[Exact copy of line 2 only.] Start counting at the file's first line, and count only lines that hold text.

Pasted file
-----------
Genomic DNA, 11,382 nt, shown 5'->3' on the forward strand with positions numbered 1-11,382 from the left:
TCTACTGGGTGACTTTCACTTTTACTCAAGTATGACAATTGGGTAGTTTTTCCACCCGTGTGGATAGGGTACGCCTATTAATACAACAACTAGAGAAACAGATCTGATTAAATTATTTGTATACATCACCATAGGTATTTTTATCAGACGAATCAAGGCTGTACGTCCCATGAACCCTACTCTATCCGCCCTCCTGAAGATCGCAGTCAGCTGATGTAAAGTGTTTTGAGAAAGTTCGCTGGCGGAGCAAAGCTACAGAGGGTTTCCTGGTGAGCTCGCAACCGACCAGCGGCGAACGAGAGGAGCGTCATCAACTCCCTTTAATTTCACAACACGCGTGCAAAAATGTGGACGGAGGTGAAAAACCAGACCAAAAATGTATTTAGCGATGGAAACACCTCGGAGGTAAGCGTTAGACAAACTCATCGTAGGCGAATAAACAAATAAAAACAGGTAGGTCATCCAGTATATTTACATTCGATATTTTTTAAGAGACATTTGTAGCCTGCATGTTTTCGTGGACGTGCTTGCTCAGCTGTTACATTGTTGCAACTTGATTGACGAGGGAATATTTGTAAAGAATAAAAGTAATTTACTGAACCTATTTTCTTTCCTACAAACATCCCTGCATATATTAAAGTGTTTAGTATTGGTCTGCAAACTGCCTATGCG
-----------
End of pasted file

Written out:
TCTACTGGGTGACTTTCACTTTTACTCAAGTATGACAATTGGGTAGTTTTTCCACCCGTGTGGATAGGGTACGCCTATTAATACAACAACTAGAGAAACAGATCTGATTAAATTATTTGTATACATCACCATAGGTATTTTTATCAGACGAATCAAGGCTGTACGTCCCATGAACCCTACTCTATCCGCCCTCCTGAAGATCGCAGTCAGCTGATGTAAAGTGTTTTGAGAAAGTTCGCTGGCGGAGCAAAGCTACAGAGGGTTTCCTGGTGAGCTCGCAACCGACCAGCGGCGAACGAGAGGAGCGTCATCAACTCCCTTTAATTTCACAACACGCGTGCAAAAATGTGGACGGAGGTGAAAAACCAGACCAAAAATGTATTTAGCGATGGAAACACCTCGGAGGTAAGCGTTAGACAAACTCATCGTAGGCGAATAAACAAATAAAAACAGGTAGGTCATCCAGTATATTTACATTCGATATTTTTTAAGAGACATTTGTAGCCTGCATGTTTTCGTGGACGTGCTTGCTCAGCTGTTACATTGTTGCAACTTGATTGACGAGGGAATATTTGTAAAGAATAAAAGTAATTTACTGAACCTATTTTCTTTCCTACAAACATCCCTGCATATATTAAAGTGTTTAGTATTGGTCTGCAAACTGCCTATGCG